The prolonged drought that Albania witnessed during this year and its possible continuation for the coming year is seen as the greatest risk that threatens the fiscal and economic stability of the country for 2018, an analysis of Albanian Ministry of Finance showed Saturday.
According to this analysis, the Albanian government has reported to the Parliament that the problematic hydro situation of 2017 has led to the decline of energy production in the country, failing to provide Power Distribution Operator (OSHEE) with the necessary amount of energy.
Such situation has forced the latter to turn to energy imports at market price, logically more expensive than domestic production.
"Consequently, the fragility of the energy sector from the meteorological situation in the country is the main risk factor," the analysis said.
The Albanian government also admitted in this analysis that in case of a significant negative situation, this vulnerability would cause a domino effect on all sector operators, with a significant impact on the financial situation of each of the companies.
If such scenario happened, it would question the progress of the measures taken within the framework of the reform of energy recovery, as the analysis indicated.
Meanwhile, the disadvantageous financial situation of OSHEE during the second half of 2017, due to difficult weather conditions of the prolonged drought, may reappear during 2018, according to the ministry.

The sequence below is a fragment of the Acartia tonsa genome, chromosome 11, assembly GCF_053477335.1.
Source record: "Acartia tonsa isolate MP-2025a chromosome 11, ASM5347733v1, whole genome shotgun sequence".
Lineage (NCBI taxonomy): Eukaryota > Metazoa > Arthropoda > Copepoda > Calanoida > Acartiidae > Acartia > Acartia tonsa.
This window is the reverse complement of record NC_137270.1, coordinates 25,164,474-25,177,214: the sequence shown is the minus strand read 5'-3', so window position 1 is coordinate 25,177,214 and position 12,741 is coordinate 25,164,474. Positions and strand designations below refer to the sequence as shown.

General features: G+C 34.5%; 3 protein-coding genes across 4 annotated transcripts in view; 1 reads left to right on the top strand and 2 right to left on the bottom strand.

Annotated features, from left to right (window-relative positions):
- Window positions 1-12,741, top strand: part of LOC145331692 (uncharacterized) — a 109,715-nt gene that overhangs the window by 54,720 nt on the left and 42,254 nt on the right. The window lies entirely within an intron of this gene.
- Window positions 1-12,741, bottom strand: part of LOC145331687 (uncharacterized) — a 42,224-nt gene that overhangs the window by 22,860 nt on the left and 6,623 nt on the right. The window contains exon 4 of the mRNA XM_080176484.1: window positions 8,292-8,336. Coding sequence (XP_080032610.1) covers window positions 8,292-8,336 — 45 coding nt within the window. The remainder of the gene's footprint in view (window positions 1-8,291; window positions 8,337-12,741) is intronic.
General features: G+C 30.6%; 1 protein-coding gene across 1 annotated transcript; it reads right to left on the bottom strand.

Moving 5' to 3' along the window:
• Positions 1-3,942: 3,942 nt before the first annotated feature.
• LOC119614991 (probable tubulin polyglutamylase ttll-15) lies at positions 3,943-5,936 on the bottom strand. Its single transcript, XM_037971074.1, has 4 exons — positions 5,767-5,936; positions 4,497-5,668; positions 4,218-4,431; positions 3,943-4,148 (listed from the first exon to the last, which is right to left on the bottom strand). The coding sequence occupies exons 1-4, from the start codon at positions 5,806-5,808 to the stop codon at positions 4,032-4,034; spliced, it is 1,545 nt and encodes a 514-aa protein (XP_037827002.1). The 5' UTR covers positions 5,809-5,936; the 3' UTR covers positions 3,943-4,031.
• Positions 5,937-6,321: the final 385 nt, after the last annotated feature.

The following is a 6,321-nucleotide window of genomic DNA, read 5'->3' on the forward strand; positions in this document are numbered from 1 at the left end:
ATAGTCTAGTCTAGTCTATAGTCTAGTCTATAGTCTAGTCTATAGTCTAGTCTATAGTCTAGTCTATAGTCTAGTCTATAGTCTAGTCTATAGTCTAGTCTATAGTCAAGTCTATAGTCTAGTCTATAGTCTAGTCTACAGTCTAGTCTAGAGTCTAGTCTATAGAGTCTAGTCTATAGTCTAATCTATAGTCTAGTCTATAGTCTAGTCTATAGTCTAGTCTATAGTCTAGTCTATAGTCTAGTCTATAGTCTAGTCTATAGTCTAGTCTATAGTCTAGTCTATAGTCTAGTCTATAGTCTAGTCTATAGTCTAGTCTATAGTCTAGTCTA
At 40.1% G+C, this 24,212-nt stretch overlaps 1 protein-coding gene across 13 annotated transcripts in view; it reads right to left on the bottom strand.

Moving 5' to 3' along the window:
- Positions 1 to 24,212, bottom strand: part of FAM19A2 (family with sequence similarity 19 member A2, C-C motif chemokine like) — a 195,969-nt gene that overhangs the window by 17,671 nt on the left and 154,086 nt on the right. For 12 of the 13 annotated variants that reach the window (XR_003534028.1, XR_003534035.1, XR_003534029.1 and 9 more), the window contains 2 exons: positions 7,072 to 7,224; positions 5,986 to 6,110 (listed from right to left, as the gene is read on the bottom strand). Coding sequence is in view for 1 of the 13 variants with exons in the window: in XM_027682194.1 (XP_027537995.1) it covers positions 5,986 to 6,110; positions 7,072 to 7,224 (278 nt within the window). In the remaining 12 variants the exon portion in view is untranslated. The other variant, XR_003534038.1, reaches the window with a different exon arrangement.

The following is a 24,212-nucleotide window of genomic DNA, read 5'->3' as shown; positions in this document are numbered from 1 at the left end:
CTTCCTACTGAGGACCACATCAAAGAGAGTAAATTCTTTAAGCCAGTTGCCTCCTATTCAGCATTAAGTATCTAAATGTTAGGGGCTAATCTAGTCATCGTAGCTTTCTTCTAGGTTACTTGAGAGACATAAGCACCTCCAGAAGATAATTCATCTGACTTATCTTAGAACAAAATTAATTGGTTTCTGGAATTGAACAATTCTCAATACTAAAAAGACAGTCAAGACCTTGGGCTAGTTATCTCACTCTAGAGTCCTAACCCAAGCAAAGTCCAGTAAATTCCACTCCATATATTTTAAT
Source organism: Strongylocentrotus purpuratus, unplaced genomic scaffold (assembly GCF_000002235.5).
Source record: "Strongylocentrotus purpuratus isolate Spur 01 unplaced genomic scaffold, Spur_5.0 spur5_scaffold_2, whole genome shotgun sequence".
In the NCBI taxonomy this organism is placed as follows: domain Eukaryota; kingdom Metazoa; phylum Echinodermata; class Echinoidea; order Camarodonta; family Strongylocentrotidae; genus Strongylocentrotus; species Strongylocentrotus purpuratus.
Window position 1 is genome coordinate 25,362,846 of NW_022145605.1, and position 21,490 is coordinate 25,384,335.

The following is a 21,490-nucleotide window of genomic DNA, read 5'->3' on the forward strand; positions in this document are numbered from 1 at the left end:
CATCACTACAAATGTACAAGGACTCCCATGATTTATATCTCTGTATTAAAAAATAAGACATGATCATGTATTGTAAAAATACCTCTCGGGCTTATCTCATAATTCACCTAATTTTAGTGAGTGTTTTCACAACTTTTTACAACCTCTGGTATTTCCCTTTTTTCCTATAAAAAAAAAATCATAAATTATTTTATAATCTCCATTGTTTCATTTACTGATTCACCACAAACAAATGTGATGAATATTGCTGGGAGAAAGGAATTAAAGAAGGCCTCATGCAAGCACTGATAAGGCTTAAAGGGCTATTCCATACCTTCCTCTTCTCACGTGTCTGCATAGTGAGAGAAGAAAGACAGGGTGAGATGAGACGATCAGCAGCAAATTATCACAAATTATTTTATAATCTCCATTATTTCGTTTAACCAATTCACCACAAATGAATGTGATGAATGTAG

As a consequence, the unfavorable financial position of OSHEE would affect the situation of other sector companies, especially Albanian Power Corporation (KESH), due to the impossibility of collecting its liabilities from OSHEE.
Experience has shown that lack of domestic energy production has produced fiscal risks that ultimately have contributed to the overall growth of public debt and have been the cause of the chaos of the entire energy system, the ministry added.
In the meantime, only few weeks ago, Albanian government was forced to revise the 2017 budget in order to allocate more funds to the OSHEE and KESH in order to help them cope with the energy crisis and cover the energy imports.
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